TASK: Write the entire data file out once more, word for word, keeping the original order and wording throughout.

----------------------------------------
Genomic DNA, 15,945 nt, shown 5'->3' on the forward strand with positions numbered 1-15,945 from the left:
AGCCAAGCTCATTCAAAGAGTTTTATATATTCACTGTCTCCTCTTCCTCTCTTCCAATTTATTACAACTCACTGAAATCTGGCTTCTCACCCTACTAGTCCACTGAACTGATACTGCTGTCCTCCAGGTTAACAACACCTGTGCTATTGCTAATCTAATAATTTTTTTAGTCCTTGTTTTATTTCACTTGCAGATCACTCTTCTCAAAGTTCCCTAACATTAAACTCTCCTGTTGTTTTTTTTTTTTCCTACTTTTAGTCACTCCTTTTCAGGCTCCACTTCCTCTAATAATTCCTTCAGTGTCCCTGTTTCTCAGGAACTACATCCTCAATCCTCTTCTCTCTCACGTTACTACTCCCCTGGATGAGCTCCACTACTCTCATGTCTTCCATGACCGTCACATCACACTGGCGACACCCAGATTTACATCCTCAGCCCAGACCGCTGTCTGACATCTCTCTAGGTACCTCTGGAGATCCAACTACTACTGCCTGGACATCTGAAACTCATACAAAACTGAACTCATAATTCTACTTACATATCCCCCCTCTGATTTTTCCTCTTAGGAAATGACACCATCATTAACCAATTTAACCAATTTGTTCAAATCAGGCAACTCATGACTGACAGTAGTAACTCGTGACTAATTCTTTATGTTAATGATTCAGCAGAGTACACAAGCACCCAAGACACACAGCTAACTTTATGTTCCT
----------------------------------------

Genomic DNA, 15,945 nt, shown 5'->3' on the forward strand with positions numbered 1-15,945 from the left:
AGCCAAGCTCATTCAAAGAGTTTTATATATTCACTGTCTCCTCTTCCTCTCTTCCAATTTATTACAACTCACTGAAATCTGGCTTCTCACCCTACTAGTCCACTGAACTGATACTGCTGTCCTCCAGGTTAACAACACCTGTGCTATTGCTAATCTAATAATTTTTTTAGTCCTTGTTTTATTTCACTTGCAGATCACTCTTCTCAAAGTTCCCTAACATTAAACTCTCCTGTTGTTTTTTTTTTTTCCTACTTTTAGTCACTCCTTTTCAGGCTCCACTTCCTCTAATAATTCCTTCAGTGTCCCTGTTTCTCAGGAACTACATCCTCAATCCTCTTCTCTCTCACGTTACTACTCCCCTGGATGAGCTCCACTACTCTCATGTCTTCCATGACCGTCACATCACACTGGCGACACCCAGATTTACATCCTCAGCCCAGACCGCTGTCTGACATCTCTCTAGGTACCTCTGGAGATCCAACTACTACTGCCTGGACATCTGAAACTCATACAAAACTGAACTCATAATTCTACTTACATATCCCCCCTCTGATTTTTCCTCTTAGGAAATGACACCATCATTAACCAATTTAACCAATTTGTTCAAATCAGGCAACTCATGACTGACAGTAGTAACTCGTGACTAATTCTTTATGTTAATGATTCAGCAGAGTACACAAGCACCCAAGACACACAGCTAACTTTATGTTCCT